Delay Likely For One Card Release

Card May not be Ready By Fall, GUSA Reps Say

By Kelly L. Karsner Hoya Staff Writer

The release date of the One Card, originally scheduled for the beginning of the fall 2000 semester, is in jeopardy. According to Jon Yeatman, (MSB ’00) and Eric Rivers (COL ’02), the GUSA representatives sponsoring the One Card initiative, delays in administrative details will likely push back the card’s release to the middle of next semester.

Rivers said the One Card has been an ongoing GUSA project for the past five years. He added that the length of time spent on this project was due to working out various contracts. According to Yeatman, the One Card received approval from Auxiliary Services about two months ago. This priority was delayed, however, when the housing crunch struck.

Margie Bryant, associate vice president of Auxiliary Services, who had been in charge of implementing the card, was instead called to help resolve the housing shortage for the upcoming year instead. Yeatman said that during the three weeks spent working on this issue, the One Card became a delayed priority. He added that this time put Auxiliary Services far enough behind in implementing the One Card that its release in August is no longer a guarantee.

According to GUSA Representative Keavney Klein (NUR ’02) disagreements such as what vendor would make the One Card and whether to use scanners or a computer chip delayed the card’s progress.

Rivers cited trouble coordinating all the necessary parties to consolidate their services on the One Card. “So many groups need to be in on the discussion – the library, [the Department of Public Safety], Marriott Food Services – all people who don’t want this to go through because it means they’re losing money. We need people high up in the administration to be willing to work for this,” Rivers said. He added that local restaurants who are not currently on the Munch Money plan are eager for the implementation of the card.

“They basically froze us out of the process when they gave us the okay,” said Yeatman. Currently, GUSA is waiting for requests for information of what the various vendors involved can do to accommodate the One Card and the cost. Yeatman reported that the original plan for the One Card implementation would likely be replaced by a phase-out from the old system to the One Card system in the middle of next semester. Rivers reported that the Students of Georgetown, Inc., is already prepared for the One Card with scanners in Vital Vittles.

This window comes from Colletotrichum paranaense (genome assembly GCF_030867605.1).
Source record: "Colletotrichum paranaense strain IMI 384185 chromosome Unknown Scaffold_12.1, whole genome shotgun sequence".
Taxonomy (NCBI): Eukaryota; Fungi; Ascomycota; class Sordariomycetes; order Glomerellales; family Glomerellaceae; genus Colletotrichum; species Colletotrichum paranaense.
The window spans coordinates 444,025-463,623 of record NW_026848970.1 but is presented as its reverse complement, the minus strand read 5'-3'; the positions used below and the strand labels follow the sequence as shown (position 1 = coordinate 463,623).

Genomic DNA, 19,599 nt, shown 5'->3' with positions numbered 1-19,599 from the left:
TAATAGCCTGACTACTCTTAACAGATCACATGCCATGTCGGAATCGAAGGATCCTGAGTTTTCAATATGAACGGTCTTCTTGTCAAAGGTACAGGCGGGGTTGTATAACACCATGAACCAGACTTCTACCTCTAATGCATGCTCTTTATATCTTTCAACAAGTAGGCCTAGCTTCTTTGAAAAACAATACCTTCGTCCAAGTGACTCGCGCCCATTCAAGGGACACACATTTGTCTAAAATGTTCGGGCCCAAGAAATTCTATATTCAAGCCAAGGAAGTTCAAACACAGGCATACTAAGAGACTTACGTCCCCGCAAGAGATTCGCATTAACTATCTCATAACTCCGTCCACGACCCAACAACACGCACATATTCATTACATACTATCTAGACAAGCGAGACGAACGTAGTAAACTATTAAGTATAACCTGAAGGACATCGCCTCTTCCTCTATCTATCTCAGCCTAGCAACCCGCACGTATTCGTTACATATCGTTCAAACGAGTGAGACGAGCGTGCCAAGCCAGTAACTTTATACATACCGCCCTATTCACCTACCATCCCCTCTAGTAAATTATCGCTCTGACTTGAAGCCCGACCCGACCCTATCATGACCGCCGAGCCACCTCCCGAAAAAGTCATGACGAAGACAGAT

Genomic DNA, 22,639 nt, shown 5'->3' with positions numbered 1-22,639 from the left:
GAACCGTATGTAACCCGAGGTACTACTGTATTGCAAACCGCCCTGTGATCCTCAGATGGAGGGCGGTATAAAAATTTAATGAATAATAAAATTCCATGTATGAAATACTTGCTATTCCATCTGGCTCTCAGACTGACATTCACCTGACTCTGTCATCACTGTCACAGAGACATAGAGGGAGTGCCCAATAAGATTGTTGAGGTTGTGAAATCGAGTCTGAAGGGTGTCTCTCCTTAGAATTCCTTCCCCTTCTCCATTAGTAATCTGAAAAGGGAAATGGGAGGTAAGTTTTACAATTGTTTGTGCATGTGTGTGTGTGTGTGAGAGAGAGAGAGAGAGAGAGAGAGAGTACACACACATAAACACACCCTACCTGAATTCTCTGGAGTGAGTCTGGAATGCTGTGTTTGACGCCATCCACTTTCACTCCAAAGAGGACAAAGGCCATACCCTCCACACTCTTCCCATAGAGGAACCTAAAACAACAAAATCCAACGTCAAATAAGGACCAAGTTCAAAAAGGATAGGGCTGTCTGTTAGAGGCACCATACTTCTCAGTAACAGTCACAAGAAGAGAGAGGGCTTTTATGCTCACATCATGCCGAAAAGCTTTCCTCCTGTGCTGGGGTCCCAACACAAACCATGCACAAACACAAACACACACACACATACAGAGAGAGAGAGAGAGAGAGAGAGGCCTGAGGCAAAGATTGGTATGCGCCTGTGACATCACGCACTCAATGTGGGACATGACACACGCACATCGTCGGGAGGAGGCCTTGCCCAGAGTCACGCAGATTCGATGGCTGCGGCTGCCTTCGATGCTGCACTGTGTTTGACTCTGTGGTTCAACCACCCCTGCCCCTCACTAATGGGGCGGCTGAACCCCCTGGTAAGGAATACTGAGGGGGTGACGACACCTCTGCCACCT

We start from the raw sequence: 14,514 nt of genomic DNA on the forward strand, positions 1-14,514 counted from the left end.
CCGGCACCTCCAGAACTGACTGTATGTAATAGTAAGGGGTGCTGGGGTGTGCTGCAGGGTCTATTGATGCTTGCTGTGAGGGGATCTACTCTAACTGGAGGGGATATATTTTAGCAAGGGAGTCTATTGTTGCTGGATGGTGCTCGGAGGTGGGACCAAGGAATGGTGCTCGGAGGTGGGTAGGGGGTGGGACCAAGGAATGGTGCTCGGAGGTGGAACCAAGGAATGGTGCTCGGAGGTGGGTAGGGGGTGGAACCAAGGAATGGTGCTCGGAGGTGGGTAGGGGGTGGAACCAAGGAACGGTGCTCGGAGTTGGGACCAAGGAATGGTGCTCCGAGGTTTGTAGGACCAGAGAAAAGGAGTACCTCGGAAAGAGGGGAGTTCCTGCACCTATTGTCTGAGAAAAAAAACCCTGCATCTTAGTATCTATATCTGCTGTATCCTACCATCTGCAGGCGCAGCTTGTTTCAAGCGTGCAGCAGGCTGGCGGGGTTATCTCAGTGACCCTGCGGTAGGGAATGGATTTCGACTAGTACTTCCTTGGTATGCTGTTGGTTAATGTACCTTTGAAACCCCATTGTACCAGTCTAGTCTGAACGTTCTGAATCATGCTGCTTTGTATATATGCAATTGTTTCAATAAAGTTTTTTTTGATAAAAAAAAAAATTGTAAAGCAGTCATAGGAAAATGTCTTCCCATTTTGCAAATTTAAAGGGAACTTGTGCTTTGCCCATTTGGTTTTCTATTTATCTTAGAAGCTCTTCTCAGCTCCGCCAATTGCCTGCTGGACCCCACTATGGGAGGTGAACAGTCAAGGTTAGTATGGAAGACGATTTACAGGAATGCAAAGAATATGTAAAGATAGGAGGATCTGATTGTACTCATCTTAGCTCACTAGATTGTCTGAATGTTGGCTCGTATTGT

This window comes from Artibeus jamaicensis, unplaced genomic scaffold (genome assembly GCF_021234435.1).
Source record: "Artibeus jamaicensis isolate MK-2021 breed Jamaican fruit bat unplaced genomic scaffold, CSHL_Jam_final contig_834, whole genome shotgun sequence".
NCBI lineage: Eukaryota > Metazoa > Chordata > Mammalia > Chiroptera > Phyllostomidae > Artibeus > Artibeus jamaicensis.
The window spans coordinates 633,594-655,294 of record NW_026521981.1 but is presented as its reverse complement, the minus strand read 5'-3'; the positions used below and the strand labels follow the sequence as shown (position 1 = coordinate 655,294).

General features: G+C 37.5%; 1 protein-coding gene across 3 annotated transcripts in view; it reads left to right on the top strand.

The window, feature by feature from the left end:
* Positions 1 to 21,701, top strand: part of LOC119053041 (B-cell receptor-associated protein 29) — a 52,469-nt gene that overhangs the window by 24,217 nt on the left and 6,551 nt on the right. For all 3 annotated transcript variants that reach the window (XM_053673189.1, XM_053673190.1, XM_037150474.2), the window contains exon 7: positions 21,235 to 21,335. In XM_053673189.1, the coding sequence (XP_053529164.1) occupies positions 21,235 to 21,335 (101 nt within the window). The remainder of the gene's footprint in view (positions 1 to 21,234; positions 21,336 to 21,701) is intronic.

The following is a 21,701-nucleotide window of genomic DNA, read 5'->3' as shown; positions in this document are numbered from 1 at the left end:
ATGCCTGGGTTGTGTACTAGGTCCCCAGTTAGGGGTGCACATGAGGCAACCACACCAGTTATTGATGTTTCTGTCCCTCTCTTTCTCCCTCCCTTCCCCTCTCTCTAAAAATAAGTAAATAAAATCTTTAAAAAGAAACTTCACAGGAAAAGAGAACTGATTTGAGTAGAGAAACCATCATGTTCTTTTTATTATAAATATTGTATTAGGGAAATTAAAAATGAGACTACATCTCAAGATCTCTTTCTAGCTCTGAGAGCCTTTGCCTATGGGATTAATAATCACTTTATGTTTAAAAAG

Yeatman said he was angry with what GUSA considers the unnecessary inconvenience and waste of students’ money and time such an implementation will involve. “There is no reason why this has to happen,” he said. “The university can go to any of its vendors and say, ‘You have to implement this in the fall’. This is just a priority for the administration, although it is for the students.”

Bryant disagreed with this perspective, citing the extensive work needed to implement the One Card system. “Yes, things have been delayed with the One Card, but it was never purposely delayed,” Bryant said.

The One Card will replace the student ID card, Munch Money card, laundry card, printing card and bank debit card. Additionally, students would be able to use the One Card in vending machines on campus and to expedite the process of downloading one’s transcript from the Internet. An office would be open 24 hours to accommodate loss, theft or problems with the new card. “The One Card could potentially make this a cashless campus,” said Yeatman.

Rivers expressed the need for the administration to stay on top of the One Card’s progress. “We know it’s going to happen, but the question is when. We have to get them to do it now. If we get through the summer with no contract, it’s not going to happen soon.”

Related Links

All-Inclusive One Card Scheduled to Appear in Fall (9/28)

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